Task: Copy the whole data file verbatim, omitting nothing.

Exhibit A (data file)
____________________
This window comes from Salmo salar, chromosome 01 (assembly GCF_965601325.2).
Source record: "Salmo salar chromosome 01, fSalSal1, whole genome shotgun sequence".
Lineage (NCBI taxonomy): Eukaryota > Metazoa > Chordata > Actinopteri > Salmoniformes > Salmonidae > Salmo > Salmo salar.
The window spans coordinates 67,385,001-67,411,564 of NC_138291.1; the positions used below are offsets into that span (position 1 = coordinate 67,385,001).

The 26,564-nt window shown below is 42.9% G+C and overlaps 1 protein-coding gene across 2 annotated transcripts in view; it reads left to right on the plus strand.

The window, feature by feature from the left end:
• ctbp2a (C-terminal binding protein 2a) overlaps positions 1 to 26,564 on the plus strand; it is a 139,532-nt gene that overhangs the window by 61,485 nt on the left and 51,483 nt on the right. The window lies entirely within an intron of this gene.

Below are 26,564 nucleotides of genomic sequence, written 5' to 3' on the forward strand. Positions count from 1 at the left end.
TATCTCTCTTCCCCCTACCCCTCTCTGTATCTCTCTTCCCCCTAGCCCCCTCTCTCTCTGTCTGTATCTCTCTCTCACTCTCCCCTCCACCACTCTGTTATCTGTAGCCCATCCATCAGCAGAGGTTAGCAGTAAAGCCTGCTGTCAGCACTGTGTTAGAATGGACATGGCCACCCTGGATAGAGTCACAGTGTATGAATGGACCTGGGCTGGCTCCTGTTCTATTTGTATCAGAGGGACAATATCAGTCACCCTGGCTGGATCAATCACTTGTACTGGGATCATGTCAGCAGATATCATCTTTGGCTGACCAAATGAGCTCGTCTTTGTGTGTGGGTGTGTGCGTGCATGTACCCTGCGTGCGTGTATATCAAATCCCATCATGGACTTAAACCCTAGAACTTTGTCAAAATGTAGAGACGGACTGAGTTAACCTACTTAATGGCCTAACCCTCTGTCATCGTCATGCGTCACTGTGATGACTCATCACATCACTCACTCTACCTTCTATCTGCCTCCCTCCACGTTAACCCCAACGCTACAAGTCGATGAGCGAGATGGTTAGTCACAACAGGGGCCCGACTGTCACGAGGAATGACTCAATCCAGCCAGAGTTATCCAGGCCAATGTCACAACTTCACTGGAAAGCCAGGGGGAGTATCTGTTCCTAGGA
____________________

This window comes from Salmo salar, chromosome 01 (assembly GCF_965601325.2).
Source record: "Salmo salar chromosome 01, fSalSal1, whole genome shotgun sequence".
Lineage (NCBI taxonomy): Eukaryota > Metazoa > Chordata > Actinopteri > Salmoniformes > Salmonidae > Salmo > Salmo salar.
The window spans coordinates 67,385,001-67,411,564 of NC_138291.1; the positions used below are offsets into that span (position 1 = coordinate 67,385,001).

The 26,564-nt window shown below is 42.9% G+C and overlaps 1 protein-coding gene across 2 annotated transcripts in view; it reads left to right on the plus strand.

The window, feature by feature from the left end:
• ctbp2a (C-terminal binding protein 2a) overlaps positions 1 to 26,564 on the plus strand; it is a 139,532-nt gene that overhangs the window by 61,485 nt on the left and 51,483 nt on the right. The window lies entirely within an intron of this gene.

Below are 26,564 nucleotides of genomic sequence, written 5' to 3' on the forward strand. Positions count from 1 at the left end.
TATCTCTCTTCCCCCTACCCCTCTCTGTATCTCTCTTCCCCCTAGCCCCCTCTCTCTCTGTCTGTATCTCTCTCTCACTCTCCCCTCCACCACTCTGTTATCTGTAGCCCATCCATCAGCAGAGGTTAGCAGTAAAGCCTGCTGTCAGCACTGTGTTAGAATGGACATGGCCACCCTGGATAGAGTCACAGTGTATGAATGGACCTGGGCTGGCTCCTGTTCTATTTGTATCAGAGGGACAATATCAGTCACCCTGGCTGGATCAATCACTTGTACTGGGATCATGTCAGCAGATATCATCTTTGGCTGACCAAATGAGCTCGTCTTTGTGTGTGGGTGTGTGCGTGCATGTACCCTGCGTGCGTGTATATCAAATCCCATCATGGACTTAAACCCTAGAACTTTGTCAAAATGTAGAGACGGACTGAGTTAACCTACTTAATGGCCTAACCCTCTGTCATCGTCATGCGTCACTGTGATGACTCATCACATCACTCACTCTACCTTCTATCTGCCTCCCTCCACGTTAACCCCAACGCTACAAGTCGATGAGCGAGATGGTTAGTCACAACAGGGGCCCGACTGTCACGAGGAATGACTCAATCCAGCCAGAGTTATCCAGGCCAATGTCACAACTTCACTGGAAAGCCAGGGGGAGTATCTGTTCCTAGGA